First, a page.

Amid intense pressure to attract and retain talent, Microsoft is increasing its workers’ worldwide compensation to stay competitive with some of its big-tech rivals, including Amazon and Meta.
The Redmond, WA company plans to nearly double its global budget for merit-based pay increases, and increase its range for annual stock-based compensation for employees at the senior manager level and below, by at least 25%, according to a GeekWire report.
“In particular, we’re almost doubling the global intellectual budget,” Microsoft CEO Satya Nadela told staff in an email Monday morning. “Talent budgets will vary by country based on local market data, and the most meaningful growth will focus on market demand and early to mid-career levels. We are increasing the annual stock range by at least 25% for all levels 67 and below.”
According to Geekwire, the reference to “level 67 and below” refers to employees up to the senior director.
For the technology market, the talent deficit is much worse than the overall national unemployment rate, which is close to 3.6% in the United States; Only 2% for the tech industry, according to CompTIA, is a non-profit organization for the IT industry and the workforce. This has prompted employers across the United States to increase their search for employees – and to review salaries and qualifications (such as a four-year college degree).
“This increased investment in our global compensation reflects an ongoing commitment to provide a highly competitive experience for our employees,” a Microsoft spokesman said in an email to ComputerWorld.
Microsoft’s pay rise follows similar moves by Apple and Alphabet, which reportedly targeted selected employees in the software and hardware engineering departments.
According to Bloomberg, in December 2021, Apple offered stock bonuses ranging from $ 50,000 to $ 180,000 to selected hardware, software and silicon design and operations managers to eliminate errors in Facebook’s meta.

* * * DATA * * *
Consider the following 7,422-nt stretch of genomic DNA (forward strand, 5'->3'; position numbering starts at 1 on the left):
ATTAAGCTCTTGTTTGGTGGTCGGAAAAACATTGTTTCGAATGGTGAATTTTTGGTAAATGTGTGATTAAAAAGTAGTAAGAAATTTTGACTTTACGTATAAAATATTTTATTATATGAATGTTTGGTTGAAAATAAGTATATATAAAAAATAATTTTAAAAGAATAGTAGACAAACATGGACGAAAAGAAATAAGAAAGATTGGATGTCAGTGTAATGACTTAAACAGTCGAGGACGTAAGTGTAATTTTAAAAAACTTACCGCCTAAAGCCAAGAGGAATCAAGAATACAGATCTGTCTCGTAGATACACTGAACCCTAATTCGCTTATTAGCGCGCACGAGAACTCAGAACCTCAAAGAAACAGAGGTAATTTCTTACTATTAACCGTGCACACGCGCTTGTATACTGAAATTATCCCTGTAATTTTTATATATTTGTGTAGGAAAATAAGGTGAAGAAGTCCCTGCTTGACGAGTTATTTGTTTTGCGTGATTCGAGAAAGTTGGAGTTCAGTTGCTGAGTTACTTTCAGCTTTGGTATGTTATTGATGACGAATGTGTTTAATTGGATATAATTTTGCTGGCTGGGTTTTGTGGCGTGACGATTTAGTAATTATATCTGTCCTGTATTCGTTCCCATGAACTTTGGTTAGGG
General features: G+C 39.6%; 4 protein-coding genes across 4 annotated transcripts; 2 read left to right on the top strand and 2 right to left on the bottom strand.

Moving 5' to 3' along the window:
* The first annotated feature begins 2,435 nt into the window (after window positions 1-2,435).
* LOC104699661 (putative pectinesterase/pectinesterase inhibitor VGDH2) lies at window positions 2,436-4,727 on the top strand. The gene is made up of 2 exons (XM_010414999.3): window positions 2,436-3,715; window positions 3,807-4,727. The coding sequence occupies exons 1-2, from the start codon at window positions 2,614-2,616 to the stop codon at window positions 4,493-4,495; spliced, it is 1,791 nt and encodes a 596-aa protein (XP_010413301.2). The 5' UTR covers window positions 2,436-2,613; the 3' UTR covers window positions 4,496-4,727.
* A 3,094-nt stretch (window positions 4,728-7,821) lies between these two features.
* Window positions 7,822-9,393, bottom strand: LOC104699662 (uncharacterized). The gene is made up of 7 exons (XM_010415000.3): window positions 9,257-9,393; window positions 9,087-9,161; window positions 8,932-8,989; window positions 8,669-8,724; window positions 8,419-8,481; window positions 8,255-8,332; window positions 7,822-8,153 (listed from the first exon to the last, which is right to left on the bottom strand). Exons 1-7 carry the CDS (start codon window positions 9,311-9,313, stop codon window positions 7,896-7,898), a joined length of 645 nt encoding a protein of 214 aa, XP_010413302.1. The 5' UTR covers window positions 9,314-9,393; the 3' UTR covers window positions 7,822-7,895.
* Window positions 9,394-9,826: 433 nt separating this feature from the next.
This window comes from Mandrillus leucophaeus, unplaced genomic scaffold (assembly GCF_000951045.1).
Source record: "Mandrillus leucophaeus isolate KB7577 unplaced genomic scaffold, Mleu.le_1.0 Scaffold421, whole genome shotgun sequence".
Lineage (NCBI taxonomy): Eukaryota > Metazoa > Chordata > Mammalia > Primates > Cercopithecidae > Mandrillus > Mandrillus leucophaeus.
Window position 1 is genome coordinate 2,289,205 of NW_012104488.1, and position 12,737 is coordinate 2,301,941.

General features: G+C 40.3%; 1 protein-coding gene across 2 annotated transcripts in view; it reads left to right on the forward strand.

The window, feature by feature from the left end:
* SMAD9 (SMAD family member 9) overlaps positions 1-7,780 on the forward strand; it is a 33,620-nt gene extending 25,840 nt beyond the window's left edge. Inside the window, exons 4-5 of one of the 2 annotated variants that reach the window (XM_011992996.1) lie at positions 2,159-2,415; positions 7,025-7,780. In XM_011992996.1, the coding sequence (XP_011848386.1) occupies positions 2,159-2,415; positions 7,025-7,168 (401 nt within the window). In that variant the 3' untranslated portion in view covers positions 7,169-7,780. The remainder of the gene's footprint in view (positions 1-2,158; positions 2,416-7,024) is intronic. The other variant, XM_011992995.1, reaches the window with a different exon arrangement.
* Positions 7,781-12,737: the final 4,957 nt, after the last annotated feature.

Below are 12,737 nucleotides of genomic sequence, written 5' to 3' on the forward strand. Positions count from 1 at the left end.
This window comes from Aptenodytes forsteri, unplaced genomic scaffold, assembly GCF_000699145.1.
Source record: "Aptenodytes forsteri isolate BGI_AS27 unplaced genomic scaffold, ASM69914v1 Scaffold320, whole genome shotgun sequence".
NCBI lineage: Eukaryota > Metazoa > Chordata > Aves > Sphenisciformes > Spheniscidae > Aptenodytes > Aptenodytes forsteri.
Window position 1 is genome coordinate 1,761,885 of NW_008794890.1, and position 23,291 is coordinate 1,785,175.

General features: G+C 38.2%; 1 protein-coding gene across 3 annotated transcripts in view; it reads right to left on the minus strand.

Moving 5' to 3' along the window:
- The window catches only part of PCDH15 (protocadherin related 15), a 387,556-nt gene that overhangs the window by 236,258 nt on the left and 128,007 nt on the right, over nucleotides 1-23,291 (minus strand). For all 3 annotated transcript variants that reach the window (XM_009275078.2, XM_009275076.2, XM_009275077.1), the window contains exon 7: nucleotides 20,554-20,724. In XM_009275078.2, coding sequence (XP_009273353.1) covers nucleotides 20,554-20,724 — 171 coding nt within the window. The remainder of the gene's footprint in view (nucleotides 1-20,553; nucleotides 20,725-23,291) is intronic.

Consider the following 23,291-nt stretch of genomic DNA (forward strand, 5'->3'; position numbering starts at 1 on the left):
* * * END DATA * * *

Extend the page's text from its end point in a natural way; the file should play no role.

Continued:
In March, the company handed over a second round of stock-based bonuses to some employees in the amount of up to $ 200,000, Bloomberg reported.
Microsoft is said to be most concerned about leaving employees at Amazon, which doubled its compensation cap from $ 160,000 to $ 350,000 earlier this year, Bloomberg reported in February.
Microsoft, however, is deeply focused on improving its video game capabilities, which means it wants more developers, especially for its gaming efforts. In January, Microsoft acquired Activation, the maker of “Call of Duty,” “World of Warcraft” and “Candy Crush” for a record 68.7 billion. The acquisition puts Microsoft at the forefront of the gaming industry and possibly the virtual reality metavers.
According to a new report by Robin Powered, a maker of workplace management software, compensation issues, especially with younger employees. A survey of its 600 Z employees revealed that most of those who were ready to leave their positions now say that the reasons for running their plans include more money (53%), better fit elsewhere (33%), a promotion (30%), And even better. Workplace culture (24%). In addition, 74% of those surveyed indicated that they would be willing to stay in their current job for an increase of up to 20%.
By 2025, General Z – 72 million people born between 1997 and 2012 – will be about one-third of the workforce, according to Robin.
“When we ask General Z employees how important happiness is to them in their job, a staggering 44% report that they will be in a job they are not happy with, if the salary is satisfactory then 47% will choose happiness over money.” Powered by Blogger.
According to research firm Gartner, one in five companies (18%) have planned at least one additional pay rise this year. One-third (36%) of the 122 companies that responded to Gartner’s April survey indicated slightly more that they had not yet decided whether to offer additional growth. And Gartner’s survey found that Standard has planned an ad-hoc pay review among three organizations this year, compared to the annual review.
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